I'm conflicted about 'Hustle & Flow'. On the one hand, director Craig Brewer does a pretty fantastic job of immersing us in the world of these characters and the poorer parts of town during an unbearably warm Memphis summer. Brewer is a longtime Memphis resident, so that might have something to do with this. He crafts a movie that is almost always entertaining, and very committed to its main character and its themes of redemption on the face of impossibility.
It took a lot of people -myself included- way too long to realize that, out of the two Scott brothers, Tony was the more interesting auteur. While Ridley has made a career out of coasting on the goodwill of 'Alien' and 'Blade Runner', Tony was at the forefront of pushing a certain filmmaking style to its limits. And 'Domino' seems to be the culmination of said push.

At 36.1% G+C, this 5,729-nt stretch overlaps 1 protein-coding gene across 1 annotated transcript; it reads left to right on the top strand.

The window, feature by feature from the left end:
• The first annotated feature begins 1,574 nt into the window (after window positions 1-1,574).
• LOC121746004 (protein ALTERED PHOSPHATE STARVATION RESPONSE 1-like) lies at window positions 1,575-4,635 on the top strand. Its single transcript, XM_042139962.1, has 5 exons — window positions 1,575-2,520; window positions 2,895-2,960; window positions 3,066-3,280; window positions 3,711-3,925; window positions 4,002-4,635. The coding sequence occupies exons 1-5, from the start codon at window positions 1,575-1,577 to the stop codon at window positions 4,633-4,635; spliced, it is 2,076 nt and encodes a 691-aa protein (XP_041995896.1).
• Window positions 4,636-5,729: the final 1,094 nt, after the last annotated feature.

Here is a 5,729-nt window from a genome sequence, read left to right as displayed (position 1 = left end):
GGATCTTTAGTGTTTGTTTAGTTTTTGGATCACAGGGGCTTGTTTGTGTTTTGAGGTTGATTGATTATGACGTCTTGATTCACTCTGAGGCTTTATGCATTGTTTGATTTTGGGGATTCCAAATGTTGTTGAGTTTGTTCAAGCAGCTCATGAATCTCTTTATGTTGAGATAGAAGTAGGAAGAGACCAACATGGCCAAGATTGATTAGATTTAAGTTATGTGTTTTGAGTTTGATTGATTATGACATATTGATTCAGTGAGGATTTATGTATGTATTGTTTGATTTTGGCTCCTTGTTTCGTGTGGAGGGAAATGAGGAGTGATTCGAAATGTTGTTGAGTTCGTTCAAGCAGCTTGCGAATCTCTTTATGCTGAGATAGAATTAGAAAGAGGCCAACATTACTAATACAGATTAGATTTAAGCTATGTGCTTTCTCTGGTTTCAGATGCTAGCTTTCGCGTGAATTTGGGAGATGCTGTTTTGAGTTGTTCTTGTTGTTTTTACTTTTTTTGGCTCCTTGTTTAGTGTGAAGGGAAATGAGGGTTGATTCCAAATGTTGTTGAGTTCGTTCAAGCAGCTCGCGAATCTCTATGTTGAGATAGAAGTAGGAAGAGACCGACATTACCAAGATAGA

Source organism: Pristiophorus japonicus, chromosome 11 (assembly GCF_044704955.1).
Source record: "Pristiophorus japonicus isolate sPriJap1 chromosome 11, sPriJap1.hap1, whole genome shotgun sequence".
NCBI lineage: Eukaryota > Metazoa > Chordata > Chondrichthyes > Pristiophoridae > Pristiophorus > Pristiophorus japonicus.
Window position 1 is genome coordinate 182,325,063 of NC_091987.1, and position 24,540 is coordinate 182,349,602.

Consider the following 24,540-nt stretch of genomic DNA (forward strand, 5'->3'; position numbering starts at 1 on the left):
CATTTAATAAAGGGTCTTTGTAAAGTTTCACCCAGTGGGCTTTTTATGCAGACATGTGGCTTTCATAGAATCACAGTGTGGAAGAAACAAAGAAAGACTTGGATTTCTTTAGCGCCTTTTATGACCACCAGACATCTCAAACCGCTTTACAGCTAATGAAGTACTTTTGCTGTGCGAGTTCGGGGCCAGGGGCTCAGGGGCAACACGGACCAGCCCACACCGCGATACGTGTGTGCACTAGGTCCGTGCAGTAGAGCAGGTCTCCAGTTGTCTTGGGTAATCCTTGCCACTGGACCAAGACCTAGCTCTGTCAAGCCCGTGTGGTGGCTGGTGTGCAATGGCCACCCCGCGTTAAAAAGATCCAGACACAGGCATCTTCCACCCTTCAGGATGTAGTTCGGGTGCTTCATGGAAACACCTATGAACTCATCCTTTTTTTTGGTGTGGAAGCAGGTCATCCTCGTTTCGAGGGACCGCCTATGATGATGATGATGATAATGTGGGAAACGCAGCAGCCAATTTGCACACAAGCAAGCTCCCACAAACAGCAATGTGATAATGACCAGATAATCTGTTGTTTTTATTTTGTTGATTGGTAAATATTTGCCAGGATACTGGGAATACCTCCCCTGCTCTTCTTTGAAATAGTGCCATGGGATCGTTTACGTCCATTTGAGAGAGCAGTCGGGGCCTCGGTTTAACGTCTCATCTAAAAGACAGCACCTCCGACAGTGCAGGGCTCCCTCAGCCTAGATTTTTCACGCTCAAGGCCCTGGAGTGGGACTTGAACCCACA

If you thought Michael Bay movies couldn't be more chaotic and mindless, it's…
"There is no peace at the end of this"
Easily Spielberg's best since 'Schindler's List', and comfortably among his best period. I'm not a huge fan of the famous sex scene towards the end, but otherwise a sober and rather daring take on an incredibly delicate topic. You wouldn't expect Spielberg to be as neutral as he is here, but he proves to be a deeply humanist filmmaker.
He is also a master of his craft, and it shows in…